Recently there has been a lot of excitement around the idea of a stand-alone metrics layer in the modern data stack. Traditionally, metrics have been defined in the BI or analytics layer where various dashboards are used to look at business metrics like Revenue, Sales Pipeline, numbers of Claims, or User Activity. Given that most organizations end up with multiple BI/Analytics tools, the idea has a lot of merits. Instead of pulling data into excel sheets and expecting everyone to calculate metrics independently, why not define the metrics in one central place for all to refer to? In software engineering, it is a classic candidate for refactoring the repeated definition of the same logic and following the principle of “Do not Repeat Yourself”
This is a fantastic start to defining the use cases that need to be addressed. I would add one more metric type that seems to be hinted at, but not defined fully. If we go back to Kimball's definition of metrics, we can add semi-additive metrics. These are metrics that can sometimes be aggregated across some dimensions, but not all. For instance, month-end balances can't be summed across months. They represent a running total. They can be averaged across months though. Another example is a budget or limit in a parent table that can't be aggregated across it's children, but needs to be aggregated across other budget records. In these instances, we can do nested sql to get the appropriate aggregations -- sum up line items, join to parent table and sum again. Also, we could join and sum making sure that we divided the parent metric by the # of line items so everything sums up correctly.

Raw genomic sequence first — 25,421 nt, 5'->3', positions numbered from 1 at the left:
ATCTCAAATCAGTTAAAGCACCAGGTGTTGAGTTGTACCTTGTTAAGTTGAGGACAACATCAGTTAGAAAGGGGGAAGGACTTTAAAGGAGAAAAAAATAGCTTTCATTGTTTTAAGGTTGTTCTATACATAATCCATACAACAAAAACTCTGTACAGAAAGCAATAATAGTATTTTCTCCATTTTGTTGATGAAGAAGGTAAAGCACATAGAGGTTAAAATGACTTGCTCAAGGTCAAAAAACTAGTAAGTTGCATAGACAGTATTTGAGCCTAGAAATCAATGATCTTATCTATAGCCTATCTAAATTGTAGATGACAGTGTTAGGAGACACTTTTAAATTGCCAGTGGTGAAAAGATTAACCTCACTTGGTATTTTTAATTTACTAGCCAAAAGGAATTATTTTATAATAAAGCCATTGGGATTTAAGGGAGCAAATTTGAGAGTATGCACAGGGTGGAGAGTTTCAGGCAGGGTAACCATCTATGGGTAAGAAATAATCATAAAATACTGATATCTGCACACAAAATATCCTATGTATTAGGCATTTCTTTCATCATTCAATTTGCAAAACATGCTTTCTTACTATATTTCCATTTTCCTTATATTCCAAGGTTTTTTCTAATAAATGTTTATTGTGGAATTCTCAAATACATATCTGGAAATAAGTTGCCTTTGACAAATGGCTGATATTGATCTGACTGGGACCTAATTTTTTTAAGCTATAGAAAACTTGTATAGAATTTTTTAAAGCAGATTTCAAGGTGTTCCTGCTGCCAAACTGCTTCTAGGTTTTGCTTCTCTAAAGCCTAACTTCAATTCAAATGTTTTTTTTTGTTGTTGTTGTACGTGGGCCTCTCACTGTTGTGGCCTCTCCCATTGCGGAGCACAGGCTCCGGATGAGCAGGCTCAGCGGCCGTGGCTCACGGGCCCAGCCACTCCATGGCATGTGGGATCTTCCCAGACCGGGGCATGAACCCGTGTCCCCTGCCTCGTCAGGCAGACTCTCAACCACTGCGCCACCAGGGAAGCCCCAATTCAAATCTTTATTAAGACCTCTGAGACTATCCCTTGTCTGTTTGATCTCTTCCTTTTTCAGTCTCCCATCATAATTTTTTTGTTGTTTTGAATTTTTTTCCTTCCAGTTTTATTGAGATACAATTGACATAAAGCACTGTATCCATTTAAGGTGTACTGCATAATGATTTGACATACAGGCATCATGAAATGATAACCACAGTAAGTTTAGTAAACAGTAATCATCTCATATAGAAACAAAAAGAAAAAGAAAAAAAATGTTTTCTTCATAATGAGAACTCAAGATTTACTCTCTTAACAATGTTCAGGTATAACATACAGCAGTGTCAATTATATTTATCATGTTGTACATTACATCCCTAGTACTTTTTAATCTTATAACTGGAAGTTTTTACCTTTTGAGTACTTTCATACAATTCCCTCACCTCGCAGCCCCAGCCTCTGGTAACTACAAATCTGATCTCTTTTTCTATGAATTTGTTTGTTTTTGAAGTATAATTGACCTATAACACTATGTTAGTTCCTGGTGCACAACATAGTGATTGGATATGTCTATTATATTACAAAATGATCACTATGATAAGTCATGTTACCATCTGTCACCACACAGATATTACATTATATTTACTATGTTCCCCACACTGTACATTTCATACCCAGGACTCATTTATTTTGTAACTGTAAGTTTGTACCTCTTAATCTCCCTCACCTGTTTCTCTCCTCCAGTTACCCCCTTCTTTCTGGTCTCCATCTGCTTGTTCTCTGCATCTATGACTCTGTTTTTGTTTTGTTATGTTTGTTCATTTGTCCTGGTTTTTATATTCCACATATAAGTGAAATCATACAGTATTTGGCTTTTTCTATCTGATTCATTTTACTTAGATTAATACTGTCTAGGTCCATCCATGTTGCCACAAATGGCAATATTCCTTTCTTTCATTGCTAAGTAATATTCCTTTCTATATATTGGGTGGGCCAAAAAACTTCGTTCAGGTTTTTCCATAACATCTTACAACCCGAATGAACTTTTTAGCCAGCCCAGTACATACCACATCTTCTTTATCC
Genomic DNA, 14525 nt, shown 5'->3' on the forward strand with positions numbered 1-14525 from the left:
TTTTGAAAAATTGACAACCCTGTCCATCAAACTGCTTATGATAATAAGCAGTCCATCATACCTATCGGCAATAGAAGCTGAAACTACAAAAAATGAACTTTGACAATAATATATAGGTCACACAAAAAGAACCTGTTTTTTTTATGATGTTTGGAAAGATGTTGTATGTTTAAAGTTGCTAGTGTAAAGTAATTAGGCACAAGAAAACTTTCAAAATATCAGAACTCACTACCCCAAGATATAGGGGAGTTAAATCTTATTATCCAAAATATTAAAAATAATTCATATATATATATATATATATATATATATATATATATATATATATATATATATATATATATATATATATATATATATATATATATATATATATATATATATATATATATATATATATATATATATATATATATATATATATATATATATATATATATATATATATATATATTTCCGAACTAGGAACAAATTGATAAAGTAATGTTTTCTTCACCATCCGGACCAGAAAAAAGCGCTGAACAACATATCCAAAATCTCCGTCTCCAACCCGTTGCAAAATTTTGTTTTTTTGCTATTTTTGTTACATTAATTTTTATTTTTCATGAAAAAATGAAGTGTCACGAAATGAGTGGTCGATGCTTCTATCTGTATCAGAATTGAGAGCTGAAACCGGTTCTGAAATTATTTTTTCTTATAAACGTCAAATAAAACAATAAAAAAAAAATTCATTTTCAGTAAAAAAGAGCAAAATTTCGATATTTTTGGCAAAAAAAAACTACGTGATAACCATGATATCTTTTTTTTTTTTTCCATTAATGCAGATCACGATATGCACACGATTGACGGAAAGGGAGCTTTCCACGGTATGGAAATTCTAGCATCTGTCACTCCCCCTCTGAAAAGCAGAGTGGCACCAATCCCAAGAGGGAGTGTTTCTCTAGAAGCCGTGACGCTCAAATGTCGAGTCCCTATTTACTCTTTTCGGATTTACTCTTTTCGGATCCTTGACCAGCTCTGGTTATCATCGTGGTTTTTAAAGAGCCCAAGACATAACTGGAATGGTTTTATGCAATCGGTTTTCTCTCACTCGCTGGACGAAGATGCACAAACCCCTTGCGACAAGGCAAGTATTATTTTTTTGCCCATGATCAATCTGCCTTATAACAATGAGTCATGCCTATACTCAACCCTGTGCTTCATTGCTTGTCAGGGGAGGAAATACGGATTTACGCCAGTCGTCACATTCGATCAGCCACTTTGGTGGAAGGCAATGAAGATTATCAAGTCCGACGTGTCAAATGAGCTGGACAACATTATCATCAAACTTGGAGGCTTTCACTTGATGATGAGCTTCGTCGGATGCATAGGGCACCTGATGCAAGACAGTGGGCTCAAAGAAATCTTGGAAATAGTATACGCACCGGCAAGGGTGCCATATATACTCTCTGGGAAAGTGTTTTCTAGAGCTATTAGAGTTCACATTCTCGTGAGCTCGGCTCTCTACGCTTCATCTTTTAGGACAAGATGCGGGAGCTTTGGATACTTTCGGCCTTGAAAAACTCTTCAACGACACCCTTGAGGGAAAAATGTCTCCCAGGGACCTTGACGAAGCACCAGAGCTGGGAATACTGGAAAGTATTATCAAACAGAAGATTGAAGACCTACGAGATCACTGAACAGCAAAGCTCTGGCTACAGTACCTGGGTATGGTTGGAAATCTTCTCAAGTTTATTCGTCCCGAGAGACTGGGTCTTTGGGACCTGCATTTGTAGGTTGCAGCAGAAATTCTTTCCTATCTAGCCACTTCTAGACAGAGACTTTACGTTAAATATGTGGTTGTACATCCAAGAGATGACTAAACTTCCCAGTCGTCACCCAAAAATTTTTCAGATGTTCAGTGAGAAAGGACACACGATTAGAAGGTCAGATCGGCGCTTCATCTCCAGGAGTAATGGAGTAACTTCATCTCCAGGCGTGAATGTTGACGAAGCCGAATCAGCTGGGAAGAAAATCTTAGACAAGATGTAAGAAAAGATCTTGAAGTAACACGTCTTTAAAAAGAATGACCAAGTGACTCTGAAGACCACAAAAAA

I would argue that these solutions are inefficient and a hack that makes self-service analytics by less technical people almost impossible to achieve. It's not that an end user shouldn't have to think about data granularity, but they shouldn't have to create technical solutions on their own for it. A metric store that can address this will be one that has the basic capabilities needed for creating analysis-ready data sets in an organization.
Aside from semi-additive metrics, the other question for metric stores is the reliance on relational models. How can a metric store function on top of a knowledge graph? How do we implement it as a graph or as a virtual graph (i.e. Stardog)? This has to be asked just due to the scalability and robust flexibility of graph modeling.
My project: https://github.com/Agile-Data/flat-ql
It compiles flat query language into SQL dialect of various database for data analysis.
Great blog post Amit.
At Humanic, we further believe that the metrics layer needs to be integrated within a context of a tool that the business owner (Revenue Leader) uses to take some revenue generating action, otherwise it becomes yet another tool that Data Scientists and Business Analysts will be utilizing.
That by itself is not a bad idea except that much is lost in translation when a business user needs to communicate data requirements to a Data Scientist.
Would love to get a coffee to discuss further! firstname.lastname@example.org
I’m working on this. :-)
Let’s do coffee!
Amit, Excellent article and thanks for sharing your thoughts. I agree that there are benefits of unbundling the metrics layers and solution #3 is promising.
If solution #3 were adopted by a few vendors, the next question is, what will be the bridge between visualization grammar and the query generation tool.
Generation of queries for multiple aggregation levels is non-trivial. What if the tool vendor wishes to optimize the query created by a separate layer?
Merits of metrics! 🙌 🎉